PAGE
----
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Buttigieg: Results are proving to S.C. voters he’s ‘a serious contender’

The former mayor of South Bend, Indiana, and 2020 Democratic presidential candidate Pete Buttigieg is hoping his success in the Iowa caucuses and New Hampshire primary will prove his electability among minority voters.

“Before anybody cares what’s in your plans, they want to know if you’re a serious contender,” Buttigieg said in an interview with PBS NewsHour anchor and managing editor Judy Woodruff. “I think up until we had the results we did here in Iowa and New Hampshire, it was difficult for us to prove it,” to voters, he said, adding “Now, the process of proving it is underway.”

Buttigieg surpassed expectations last week by edging out Sen. Bernie Sanders for first place in the Iowa caucuses, though an official winner has not been declared. On Tuesday, Buttigieg secured second place in the New Hampshire primary; he was narrowly defeated by Sanders, who won the state in 2016 by 22 points against Hillary Clinton, and whose home state of Vermont borders New Hampshire.

Now, Buttigieg faces what could be his toughest primary challenge yet as the eight remaining Democratic candidates prepare for the next contests in Nevada and South Carolina — two states with large Latino and African American populations, respectively.

“This is an opportunity for us to demonstrate how, on everything from economic empowerment to delivering health care, to combating discrimination, reforming immigration and dismantling systemic racism, we can pull together and get big things done,” Buttigieg told PBS NewsHour.

Buttigieg also defended his mayoral record with black residents in South Bend. His actions on policing and housing in South Bend have received sharp criticism from some black activists and members of his community.

“The majority of black leaders from my community who have gotten involved in this race are supporting me,” Buttigieg said. “When you are a mayor, you don’t get to just opine on these issues or talk about what should happen. You’re on the ground trying to get things done.

More highlights from the interview:

  • On the DOJ lowering its sentencing recommendation for Roger Stone: Buttigieg responded to news that four career prosecutors on Tuesday quit the federal case against President Donald Trump’s longtime friend, Roger Stone. Stone was convicted in November of obstructing the Russia election interference probe. After prosecutors recommended a sentencing of seven to nine years in prison for Stone, the Department of Justice intervened, pushing for a shorter sentence. The move by the DOJ came shortly after Trump weighed in on Twitter saying the recommendation was unfair. Trump has said he was not in communication with the DOJ about the case. Buttigieg said the DOJ’s actions are “very serious.” “What kind of country is this if somebody can escape justice because the president or presidential appointee puts the squeeze internally on the process of delivering justice?” Buttigieg said. “This is not America. This is no way to run things.”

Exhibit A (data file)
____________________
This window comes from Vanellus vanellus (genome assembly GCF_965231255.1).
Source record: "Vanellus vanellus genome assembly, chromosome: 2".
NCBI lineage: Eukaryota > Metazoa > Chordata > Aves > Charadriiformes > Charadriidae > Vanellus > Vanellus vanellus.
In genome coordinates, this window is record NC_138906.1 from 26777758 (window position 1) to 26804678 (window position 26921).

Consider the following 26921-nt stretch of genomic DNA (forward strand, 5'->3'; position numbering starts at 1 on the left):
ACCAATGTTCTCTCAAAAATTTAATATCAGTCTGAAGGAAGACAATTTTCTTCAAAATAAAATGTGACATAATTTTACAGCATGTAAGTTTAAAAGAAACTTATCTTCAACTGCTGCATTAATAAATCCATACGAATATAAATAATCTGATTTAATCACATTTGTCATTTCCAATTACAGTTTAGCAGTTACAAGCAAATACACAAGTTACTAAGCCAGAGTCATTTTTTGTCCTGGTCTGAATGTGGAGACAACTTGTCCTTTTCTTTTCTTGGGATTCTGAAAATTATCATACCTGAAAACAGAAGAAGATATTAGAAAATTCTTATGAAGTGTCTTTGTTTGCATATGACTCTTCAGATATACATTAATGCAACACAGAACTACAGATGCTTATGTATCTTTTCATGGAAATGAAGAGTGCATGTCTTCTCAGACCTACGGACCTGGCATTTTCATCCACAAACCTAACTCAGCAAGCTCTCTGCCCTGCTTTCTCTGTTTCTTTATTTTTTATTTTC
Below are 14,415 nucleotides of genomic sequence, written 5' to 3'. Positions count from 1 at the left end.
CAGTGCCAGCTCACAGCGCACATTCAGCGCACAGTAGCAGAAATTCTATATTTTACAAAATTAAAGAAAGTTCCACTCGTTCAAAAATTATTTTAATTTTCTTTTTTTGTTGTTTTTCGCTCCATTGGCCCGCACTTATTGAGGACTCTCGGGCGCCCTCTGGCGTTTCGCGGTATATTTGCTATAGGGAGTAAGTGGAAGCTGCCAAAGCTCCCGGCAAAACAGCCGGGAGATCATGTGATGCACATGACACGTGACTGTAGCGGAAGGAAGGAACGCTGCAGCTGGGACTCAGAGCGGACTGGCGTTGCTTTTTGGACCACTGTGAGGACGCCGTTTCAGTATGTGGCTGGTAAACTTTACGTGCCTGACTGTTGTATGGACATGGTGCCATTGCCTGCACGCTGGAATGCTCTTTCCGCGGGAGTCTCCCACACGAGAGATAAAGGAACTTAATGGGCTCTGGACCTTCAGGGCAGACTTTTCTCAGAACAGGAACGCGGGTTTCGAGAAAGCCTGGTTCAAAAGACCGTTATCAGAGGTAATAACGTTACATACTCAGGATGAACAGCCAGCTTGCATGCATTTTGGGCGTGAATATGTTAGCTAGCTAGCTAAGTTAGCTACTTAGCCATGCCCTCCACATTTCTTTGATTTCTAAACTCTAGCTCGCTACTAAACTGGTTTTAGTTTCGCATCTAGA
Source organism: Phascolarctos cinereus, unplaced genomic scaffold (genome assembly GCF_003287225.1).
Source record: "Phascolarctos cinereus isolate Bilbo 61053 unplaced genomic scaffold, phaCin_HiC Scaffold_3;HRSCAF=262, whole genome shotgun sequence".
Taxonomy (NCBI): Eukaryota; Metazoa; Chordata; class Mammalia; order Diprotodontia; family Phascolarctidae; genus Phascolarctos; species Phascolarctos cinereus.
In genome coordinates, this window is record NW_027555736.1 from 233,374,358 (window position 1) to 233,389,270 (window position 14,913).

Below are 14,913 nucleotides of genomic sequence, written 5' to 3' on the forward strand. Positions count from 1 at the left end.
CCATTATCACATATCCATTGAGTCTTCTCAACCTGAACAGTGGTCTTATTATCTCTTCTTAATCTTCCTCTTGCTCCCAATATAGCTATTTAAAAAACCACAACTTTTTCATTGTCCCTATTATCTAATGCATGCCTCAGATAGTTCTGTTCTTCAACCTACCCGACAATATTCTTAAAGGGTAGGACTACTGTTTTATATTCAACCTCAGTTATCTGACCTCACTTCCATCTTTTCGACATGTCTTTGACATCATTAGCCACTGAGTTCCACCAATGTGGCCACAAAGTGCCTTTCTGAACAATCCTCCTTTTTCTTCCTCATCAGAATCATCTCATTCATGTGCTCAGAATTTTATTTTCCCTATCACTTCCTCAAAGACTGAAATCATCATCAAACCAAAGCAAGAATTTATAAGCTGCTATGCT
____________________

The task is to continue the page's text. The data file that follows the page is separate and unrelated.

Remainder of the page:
• On distinguishing himself from other 2020 Democratic candidates: Buttigieg entered the 2020 presidential race in one of the party’s most crowded primary fields in history. Buttigieg said his goal is to be inclusive of all voters, no matter their political leanings. “I think the way that we have advanced to the front of that group is by offering a vision that’s not just clear in terms of policy, but establishing the sense of belonging in our campaign that reflects the belonging we want to build in the country as a whole,” Buttigieg said. “This is not the time for a politics of ‘my way or the highway.’ If your only choices are between a revolution and the status quo, that’s a vision that leaves most Americans out.”
  • On criticism of his campaign donations: Buttigieg has been criticized for holding fundraisers with wealthy donors. Sanders and Sen. Elizabeth Warren have drawn a contrast between Buttigieg’s campaign funding and their own by touting their focus on small donors. Buttigieg noted the importance of building a base that can compete with Trump’s wealth. “I’m not defining my campaign by whose help we reject or who we turn away,” Buttigieg said. “In order to compete against a president and his allies who have raised astonishing sums of money in order to keep their grip on power, we need to go into this fight with everything that we’ve got.”

Read the Full Transcript

  • Judy Woodruff:

    Early this morning, I sat down with one of the success stories out of New Hampshire, former Mayor Pete Buttigieg, fresh off his very close second-place finish, and began by asking him to explain what happened in the Granite State.

  • Pete Buttigieg: